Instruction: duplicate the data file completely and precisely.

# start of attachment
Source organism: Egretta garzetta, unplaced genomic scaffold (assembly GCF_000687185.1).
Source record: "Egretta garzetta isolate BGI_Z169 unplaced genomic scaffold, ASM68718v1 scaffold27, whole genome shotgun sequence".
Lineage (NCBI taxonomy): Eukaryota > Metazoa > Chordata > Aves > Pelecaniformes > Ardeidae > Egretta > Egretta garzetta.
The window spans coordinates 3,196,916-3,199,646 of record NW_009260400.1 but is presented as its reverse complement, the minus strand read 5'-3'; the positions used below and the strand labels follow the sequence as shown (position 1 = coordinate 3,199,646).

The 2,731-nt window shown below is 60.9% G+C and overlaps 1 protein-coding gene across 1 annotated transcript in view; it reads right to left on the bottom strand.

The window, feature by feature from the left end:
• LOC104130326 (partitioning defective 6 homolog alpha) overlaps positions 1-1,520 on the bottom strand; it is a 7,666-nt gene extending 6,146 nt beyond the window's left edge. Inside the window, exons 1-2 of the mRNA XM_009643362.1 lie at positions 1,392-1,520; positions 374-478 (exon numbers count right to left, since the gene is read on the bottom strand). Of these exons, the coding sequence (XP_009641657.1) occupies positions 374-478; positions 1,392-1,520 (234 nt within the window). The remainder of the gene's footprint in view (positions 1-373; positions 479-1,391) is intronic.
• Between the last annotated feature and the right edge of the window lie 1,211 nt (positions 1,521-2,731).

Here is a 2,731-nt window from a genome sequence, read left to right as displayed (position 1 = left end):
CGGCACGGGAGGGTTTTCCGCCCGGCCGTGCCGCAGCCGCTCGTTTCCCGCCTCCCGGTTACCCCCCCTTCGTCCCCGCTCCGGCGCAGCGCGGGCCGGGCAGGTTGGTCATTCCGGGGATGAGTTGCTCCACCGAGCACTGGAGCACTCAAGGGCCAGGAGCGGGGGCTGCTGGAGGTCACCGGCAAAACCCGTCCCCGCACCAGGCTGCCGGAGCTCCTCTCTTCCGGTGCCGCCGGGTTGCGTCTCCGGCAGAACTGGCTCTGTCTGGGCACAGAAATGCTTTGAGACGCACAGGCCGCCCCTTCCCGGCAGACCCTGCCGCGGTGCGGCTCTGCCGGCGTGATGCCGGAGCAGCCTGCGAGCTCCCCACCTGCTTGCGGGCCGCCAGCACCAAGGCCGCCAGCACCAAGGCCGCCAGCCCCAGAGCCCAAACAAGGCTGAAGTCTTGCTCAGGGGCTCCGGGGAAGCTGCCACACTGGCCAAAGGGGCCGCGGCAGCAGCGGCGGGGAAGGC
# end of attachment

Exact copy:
Source organism: Egretta garzetta, unplaced genomic scaffold (assembly GCF_000687185.1).
Source record: "Egretta garzetta isolate BGI_Z169 unplaced genomic scaffold, ASM68718v1 scaffold27, whole genome shotgun sequence".
Lineage (NCBI taxonomy): Eukaryota > Metazoa > Chordata > Aves > Pelecaniformes > Ardeidae > Egretta > Egretta garzetta.
The window spans coordinates 3,196,916-3,199,646 of record NW_009260400.1 but is presented as its reverse complement, the minus strand read 5'-3'; the positions used below and the strand labels follow the sequence as shown (position 1 = coordinate 3,199,646).

The 2,731-nt window shown below is 60.9% G+C and overlaps 1 protein-coding gene across 1 annotated transcript in view; it reads right to left on the bottom strand.

The window, feature by feature from the left end:
• LOC104130326 (partitioning defective 6 homolog alpha) overlaps positions 1-1,520 on the bottom strand; it is a 7,666-nt gene extending 6,146 nt beyond the window's left edge. Inside the window, exons 1-2 of the mRNA XM_009643362.1 lie at positions 1,392-1,520; positions 374-478 (exon numbers count right to left, since the gene is read on the bottom strand). Of these exons, the coding sequence (XP_009641657.1) occupies positions 374-478; positions 1,392-1,520 (234 nt within the window). The remainder of the gene's footprint in view (positions 1-373; positions 479-1,391) is intronic.
• Between the last annotated feature and the right edge of the window lie 1,211 nt (positions 1,521-2,731).

Here is a 2,731-nt window from a genome sequence, read left to right as displayed (position 1 = left end):
CGGCACGGGAGGGTTTTCCGCCCGGCCGTGCCGCAGCCGCTCGTTTCCCGCCTCCCGGTTACCCCCCCTTCGTCCCCGCTCCGGCGCAGCGCGGGCCGGGCAGGTTGGTCATTCCGGGGATGAGTTGCTCCACCGAGCACTGGAGCACTCAAGGGCCAGGAGCGGGGGCTGCTGGAGGTCACCGGCAAAACCCGTCCCCGCACCAGGCTGCCGGAGCTCCTCTCTTCCGGTGCCGCCGGGTTGCGTCTCCGGCAGAACTGGCTCTGTCTGGGCACAGAAATGCTTTGAGACGCACAGGCCGCCCCTTCCCGGCAGACCCTGCCGCGGTGCGGCTCTGCCGGCGTGATGCCGGAGCAGCCTGCGAGCTCCCCACCTGCTTGCGGGCCGCCAGCACCAAGGCCGCCAGCACCAAGGCCGCCAGCCCCAGAGCCCAAACAAGGCTGAAGTCTTGCTCAGGGGCTCCGGGGAAGCTGCCACACTGGCCAAAGGGGCCGCGGCAGCAGCGGCGGGGAAGGC